A deal is in the works for Clinic 554 to be purchased and turned into an apartment building for people recovering from drug addiction.
Dr. Sara Davidson, the director of River Stone Recover Centre in Fredericton, said the transaction is still in progress, but her plan is to purchase the building at 554 Brunswick St. and renovate it into a four-storey apartment building containing 16 to 24 units.
Davidson opened River Stone Recovery Centre in 2020, to offer treatment for people suffering from addiction to stimulants and opiates. It was one of five centres across Canada to receive Health Canada funding to pilot a treatment method that involves prescribing injected medical-grade opiates for those who don’t respond to oral treatment.
She said the centre has seen success so far, with patients responding well to treatment.
However, housing remains a barrier to some successfully following through with treatment, Davidson said, and the hope is the apartments will offer a safe and secure environment to help those in recovery.
“I think anybody will be able to set their life goals and meet them once they have somewhere they can live,” she said.
“It’s impossible to imagine anything really changing or not getting worse if people aren’t housed.
“Housing alone is a medicine and then it helps provide that stability.”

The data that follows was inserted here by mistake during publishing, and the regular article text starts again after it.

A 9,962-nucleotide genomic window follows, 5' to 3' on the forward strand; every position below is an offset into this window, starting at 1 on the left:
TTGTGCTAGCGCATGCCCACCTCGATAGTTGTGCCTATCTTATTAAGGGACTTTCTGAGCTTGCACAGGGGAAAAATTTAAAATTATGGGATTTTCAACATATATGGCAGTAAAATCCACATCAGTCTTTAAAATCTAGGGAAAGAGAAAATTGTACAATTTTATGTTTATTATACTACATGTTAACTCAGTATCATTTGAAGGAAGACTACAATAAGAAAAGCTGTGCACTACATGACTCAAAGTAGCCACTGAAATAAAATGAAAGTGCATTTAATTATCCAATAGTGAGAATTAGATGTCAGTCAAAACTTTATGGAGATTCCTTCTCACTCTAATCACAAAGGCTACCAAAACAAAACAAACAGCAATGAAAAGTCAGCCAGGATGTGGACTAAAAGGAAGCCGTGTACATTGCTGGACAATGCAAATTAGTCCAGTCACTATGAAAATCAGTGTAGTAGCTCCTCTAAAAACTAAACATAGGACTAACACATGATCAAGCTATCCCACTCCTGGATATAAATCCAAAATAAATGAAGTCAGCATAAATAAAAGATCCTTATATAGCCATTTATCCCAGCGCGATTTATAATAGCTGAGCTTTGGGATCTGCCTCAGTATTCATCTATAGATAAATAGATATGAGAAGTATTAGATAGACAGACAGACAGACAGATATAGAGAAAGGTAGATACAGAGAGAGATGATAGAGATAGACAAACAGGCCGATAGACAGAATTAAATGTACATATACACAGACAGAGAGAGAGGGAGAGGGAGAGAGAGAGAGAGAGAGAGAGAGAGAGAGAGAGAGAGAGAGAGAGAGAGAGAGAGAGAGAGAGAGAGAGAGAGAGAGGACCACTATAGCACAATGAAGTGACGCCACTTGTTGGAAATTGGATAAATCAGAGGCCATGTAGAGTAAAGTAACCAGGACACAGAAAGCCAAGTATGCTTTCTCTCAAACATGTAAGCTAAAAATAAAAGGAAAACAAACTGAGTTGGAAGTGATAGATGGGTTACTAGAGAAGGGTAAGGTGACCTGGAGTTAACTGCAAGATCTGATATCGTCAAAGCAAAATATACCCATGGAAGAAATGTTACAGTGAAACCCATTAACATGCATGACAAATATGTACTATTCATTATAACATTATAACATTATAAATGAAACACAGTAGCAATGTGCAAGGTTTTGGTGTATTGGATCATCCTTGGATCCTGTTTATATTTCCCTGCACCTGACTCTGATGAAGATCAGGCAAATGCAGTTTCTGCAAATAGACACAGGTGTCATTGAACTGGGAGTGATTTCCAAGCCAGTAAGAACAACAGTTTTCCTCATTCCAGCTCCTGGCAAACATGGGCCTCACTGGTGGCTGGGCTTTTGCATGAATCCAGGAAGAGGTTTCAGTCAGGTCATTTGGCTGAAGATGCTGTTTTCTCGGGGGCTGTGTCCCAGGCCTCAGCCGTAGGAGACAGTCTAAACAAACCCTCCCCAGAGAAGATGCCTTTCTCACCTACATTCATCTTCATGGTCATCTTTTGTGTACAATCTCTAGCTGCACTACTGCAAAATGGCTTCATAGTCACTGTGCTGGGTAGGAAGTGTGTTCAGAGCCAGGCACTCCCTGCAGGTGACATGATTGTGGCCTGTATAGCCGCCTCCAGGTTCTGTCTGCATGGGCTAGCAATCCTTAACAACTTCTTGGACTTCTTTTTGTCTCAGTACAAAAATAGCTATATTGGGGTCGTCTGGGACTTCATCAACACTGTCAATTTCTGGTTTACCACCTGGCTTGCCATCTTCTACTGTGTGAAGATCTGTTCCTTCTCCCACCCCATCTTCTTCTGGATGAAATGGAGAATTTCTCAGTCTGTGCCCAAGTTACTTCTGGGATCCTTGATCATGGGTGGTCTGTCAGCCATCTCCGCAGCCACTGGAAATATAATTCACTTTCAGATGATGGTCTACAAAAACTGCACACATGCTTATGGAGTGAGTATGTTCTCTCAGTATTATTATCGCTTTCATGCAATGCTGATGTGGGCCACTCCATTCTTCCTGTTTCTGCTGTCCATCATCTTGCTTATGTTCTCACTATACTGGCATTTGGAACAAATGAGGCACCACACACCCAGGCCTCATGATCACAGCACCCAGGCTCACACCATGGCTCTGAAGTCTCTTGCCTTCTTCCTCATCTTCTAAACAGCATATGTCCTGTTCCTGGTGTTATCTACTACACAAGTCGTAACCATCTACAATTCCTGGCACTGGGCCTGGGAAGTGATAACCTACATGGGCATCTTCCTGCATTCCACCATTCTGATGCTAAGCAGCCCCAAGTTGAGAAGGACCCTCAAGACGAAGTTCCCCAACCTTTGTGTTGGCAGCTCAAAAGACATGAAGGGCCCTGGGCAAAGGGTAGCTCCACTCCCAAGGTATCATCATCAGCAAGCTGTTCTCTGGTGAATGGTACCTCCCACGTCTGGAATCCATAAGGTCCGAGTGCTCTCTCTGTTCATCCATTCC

Aside from apartment units, she said the plan also involves creating a training and entrepreneurship hub on the ground floor to give residents and others in the community the help to re-engage with society.
Davidson said it’s difficult to say when the deal will be finalized, but said the hope is to have it done and construction commencing by next spring.
She said she’s hoping to tap funding from the Canada Mortgage and Housing Corporation, and to have the apartments subsidized through the Department of Social Development.
She said wanted to share information about the plan publicly sooner than later to clear up rumours in the community that the intention was to open a safe injection site.
Those rumours have been coupled with concerns from residents about the site’s proximity to George Street Middle School, she said.
“I recognize that people get frightened when they think of other people that have substance use disorders but a lot of that is based on just, unfortunately, on, on fear rather than necessarily on who the actual individual people are,” she said.
A history as medical services clinic
For decades, the Brunswick Street building has been used for medical services, including abortions, which were provided there for a while by the Dr. Henry Morgentaler clinic.
The clinic was forced to close in 2014 because the province wouldn’t fund the procedures.
Dr. Adrian Edgar took over in 2015 and rebranded it Clinic 554, with a focus on abortions and transgender health care. In 2019, he announced he’d put the clinic up for sale for the same reason, a lack of funding from the province.
CBC News asked Edgar for an interview about what the pending sale of Clinic 554 means for the clinic and the services it offers.
Edgar replied in an email that it would be “premature” for him to predict how it will impact abortion and sexual health-care access at this point.
“If the sale goes through, I’ll be thrilled to know another family physician has taken up the torch and will continue to use the space to take care of vulnerable [New Brunswickers],” he said.
“There’s a tremendous health impact when a person is stigmatized for their most difficult circumstances, and it is a core tenet of family practice to treat everyone with compassion by meeting them where they’re at.
“I’ve tried to do that every day, and I know Dr. Davidson will, too.”